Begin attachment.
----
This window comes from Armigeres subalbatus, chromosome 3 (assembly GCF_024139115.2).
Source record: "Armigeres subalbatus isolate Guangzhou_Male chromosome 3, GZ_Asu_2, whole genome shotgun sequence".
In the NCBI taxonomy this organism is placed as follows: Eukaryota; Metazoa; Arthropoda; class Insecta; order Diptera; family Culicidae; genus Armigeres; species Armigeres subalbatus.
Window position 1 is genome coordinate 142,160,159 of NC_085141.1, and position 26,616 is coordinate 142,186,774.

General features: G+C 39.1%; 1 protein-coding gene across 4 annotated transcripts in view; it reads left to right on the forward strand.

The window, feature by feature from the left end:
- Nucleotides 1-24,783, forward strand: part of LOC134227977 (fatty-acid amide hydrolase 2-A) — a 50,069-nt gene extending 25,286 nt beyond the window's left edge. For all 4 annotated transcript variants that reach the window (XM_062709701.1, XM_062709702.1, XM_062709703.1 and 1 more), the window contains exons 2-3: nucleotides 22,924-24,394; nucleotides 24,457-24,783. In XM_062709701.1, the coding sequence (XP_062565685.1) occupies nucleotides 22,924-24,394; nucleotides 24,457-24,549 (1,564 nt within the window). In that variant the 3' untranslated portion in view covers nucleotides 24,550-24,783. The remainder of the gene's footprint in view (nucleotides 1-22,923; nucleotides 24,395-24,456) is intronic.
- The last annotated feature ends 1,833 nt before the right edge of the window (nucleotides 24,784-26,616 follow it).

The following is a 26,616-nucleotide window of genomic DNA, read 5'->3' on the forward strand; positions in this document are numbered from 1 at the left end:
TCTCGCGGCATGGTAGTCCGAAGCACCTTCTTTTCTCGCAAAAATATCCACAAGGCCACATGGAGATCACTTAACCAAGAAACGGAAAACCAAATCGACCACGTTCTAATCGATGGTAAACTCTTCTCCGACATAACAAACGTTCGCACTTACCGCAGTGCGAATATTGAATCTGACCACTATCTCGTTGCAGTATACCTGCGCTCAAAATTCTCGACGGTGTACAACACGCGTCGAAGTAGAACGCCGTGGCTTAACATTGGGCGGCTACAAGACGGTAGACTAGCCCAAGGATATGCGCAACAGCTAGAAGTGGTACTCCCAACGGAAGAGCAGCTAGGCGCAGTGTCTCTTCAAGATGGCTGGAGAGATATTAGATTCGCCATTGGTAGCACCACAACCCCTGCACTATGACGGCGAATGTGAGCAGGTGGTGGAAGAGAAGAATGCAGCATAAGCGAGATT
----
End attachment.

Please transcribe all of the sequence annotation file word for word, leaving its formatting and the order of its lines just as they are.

This window comes from Armigeres subalbatus, chromosome 3 (assembly GCF_024139115.2).
Source record: "Armigeres subalbatus isolate Guangzhou_Male chromosome 3, GZ_Asu_2, whole genome shotgun sequence".
In the NCBI taxonomy this organism is placed as follows: Eukaryota; Metazoa; Arthropoda; class Insecta; order Diptera; family Culicidae; genus Armigeres; species Armigeres subalbatus.
Window position 1 is genome coordinate 142,160,159 of NC_085141.1, and position 26,616 is coordinate 142,186,774.

General features: G+C 39.1%; 1 protein-coding gene across 4 annotated transcripts in view; it reads left to right on the forward strand.

The window, feature by feature from the left end:
- Nucleotides 1-24,783, forward strand: part of LOC134227977 (fatty-acid amide hydrolase 2-A) — a 50,069-nt gene extending 25,286 nt beyond the window's left edge. For all 4 annotated transcript variants that reach the window (XM_062709701.1, XM_062709702.1, XM_062709703.1 and 1 more), the window contains exons 2-3: nucleotides 22,924-24,394; nucleotides 24,457-24,783. In XM_062709701.1, the coding sequence (XP_062565685.1) occupies nucleotides 22,924-24,394; nucleotides 24,457-24,549 (1,564 nt within the window). In that variant the 3' untranslated portion in view covers nucleotides 24,550-24,783. The remainder of the gene's footprint in view (nucleotides 1-22,923; nucleotides 24,395-24,456) is intronic.
- The last annotated feature ends 1,833 nt before the right edge of the window (nucleotides 24,784-26,616 follow it).

The following is a 26,616-nucleotide window of genomic DNA, read 5'->3' on the forward strand; positions in this document are numbered from 1 at the left end:
TCTCGCGGCATGGTAGTCCGAAGCACCTTCTTTTCTCGCAAAAATATCCACAAGGCCACATGGAGATCACTTAACCAAGAAACGGAAAACCAAATCGACCACGTTCTAATCGATGGTAAACTCTTCTCCGACATAACAAACGTTCGCACTTACCGCAGTGCGAATATTGAATCTGACCACTATCTCGTTGCAGTATACCTGCGCTCAAAATTCTCGACGGTGTACAACACGCGTCGAAGTAGAACGCCGTGGCTTAACATTGGGCGGCTACAAGACGGTAGACTAGCCCAAGGATATGCGCAACAGCTAGAAGTGGTACTCCCAACGGAAGAGCAGCTAGGCGCAGTGTCTCTTCAAGATGGCTGGAGAGATATTAGATTCGCCATTGGTAGCACCACAACCCCTGCACTATGACGGCGAATGTGAGCAGGTGGTGGAAGAGAAGAATGCAGCATAAGCGAGATT